Muir also touched upon the movement away from generalized trade shows to more targeted events such as Connect. Popolo is of the opinion that shows generally reflect the state of a given industry, as opposed to a doom-and-gloom forecast for all trade shows. As an example, he pointed to COMDEX (Computer Dealers’ Exhibition) which flourished from 1979 through 2005 with a reported 185 shows globally. Technology shifts, the dot-com bubble, OEMs launching their own shows and other influences led to its demise.
“The model per se is not under pressure as much as the industries they’re in,” he remarked. “That said, we can see that the ‘build it and they will come’ theory doesn’t hold true anymore, and events like Connect have to be immersive, responsive to the dynamics of that industry and have to deliver a lot of value.”
Culture and Relationships
The Freeman Co.’s “Make it Personal” tagline carries meaning from both an internal and external perspective. Its employee team boasts an average tenure of 12-15 years, and as a result, many of the different industries and shows the company serves have developed close relationships with their respective Freeman point people. From a client standpoint, Freeman helps events connect on a personal level to its attendees.
“What we want to do is make sure clients understand why people are coming to events, what they going to get out of it, what the different personas that are here need and make those events more immersive and experiential,” Popolo said. “If we do that, people will continue to come and find value in live events.”
The Spirit of Print
Of course, we’ve all been witness to the many “print is dead” proclamations, and have been given the sense that millennials simply have no use for ink on paper. There is also the belief that wired-in millennials, with their faces forever hovering mere inches away from their devices, have little interest in interacting with live events. Popolo believes both of those assertions to be untrue.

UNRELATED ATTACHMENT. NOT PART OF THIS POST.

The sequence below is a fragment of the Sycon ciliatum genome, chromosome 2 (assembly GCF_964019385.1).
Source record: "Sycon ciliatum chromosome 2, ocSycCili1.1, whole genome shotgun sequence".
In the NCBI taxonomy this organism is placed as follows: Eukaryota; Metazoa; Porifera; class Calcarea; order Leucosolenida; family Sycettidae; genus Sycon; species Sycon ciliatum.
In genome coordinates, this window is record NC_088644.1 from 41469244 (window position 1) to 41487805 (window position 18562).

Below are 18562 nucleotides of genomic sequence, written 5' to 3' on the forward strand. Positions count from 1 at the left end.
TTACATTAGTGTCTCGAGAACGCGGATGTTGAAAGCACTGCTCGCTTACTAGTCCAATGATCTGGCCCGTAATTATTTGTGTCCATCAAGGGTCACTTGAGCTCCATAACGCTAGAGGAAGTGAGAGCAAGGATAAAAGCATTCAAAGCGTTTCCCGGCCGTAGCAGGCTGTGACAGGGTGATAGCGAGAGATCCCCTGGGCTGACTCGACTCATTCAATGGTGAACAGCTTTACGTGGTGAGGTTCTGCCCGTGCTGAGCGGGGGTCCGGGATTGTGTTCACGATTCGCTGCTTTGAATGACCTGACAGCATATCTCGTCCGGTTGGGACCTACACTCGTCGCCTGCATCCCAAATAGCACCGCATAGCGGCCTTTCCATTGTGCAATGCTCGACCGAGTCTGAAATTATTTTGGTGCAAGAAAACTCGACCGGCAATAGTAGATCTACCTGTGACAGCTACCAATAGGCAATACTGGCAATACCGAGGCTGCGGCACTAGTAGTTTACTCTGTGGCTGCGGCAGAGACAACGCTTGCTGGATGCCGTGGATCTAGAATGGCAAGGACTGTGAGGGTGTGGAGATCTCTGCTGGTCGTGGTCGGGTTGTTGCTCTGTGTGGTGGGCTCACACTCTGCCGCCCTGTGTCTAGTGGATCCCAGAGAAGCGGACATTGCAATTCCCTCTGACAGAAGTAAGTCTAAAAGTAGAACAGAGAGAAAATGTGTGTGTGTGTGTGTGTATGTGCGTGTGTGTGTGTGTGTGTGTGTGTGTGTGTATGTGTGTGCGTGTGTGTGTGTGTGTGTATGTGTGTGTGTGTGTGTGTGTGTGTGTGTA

For example, The Freeman Co. has been engaged by a newer company called Twitch—a live-streaming service centered on technology and gaming, and a darling of the millennial set—to put on live events worldwide. “Community building is something millennials buy into,” Popolo noted. “They might not be into trade shows, but if we can help them build a sense of community, we see them engaging.”
The Freeman Co. is doing its part to advance printing. Popolo pointed out that the company printed out more than 19 million square feet of graphics per year for trade shows on its fleet of 17 EFI VUTEk printers.
Virtual reality is a major component in the fabric of trade shows, and once again EFI used it to help tout the capabilities of the more heavy machinery that is cost prohibitive to showcase on location at Connect. Similarly, The Freeman Co. has invested in a virtual reality specialist, Helios, and Popolo is a huge proponent of bringing more depth of experience to a live event. Freeman worked with State Farm on a VR project that helped deliver a unique experience for college football game attendees.
“While (VR) is not 100 percent real, it’s getting closer all the time,” he said. “In the future, most live events will have some sort of augmented reality or virtual reality component.”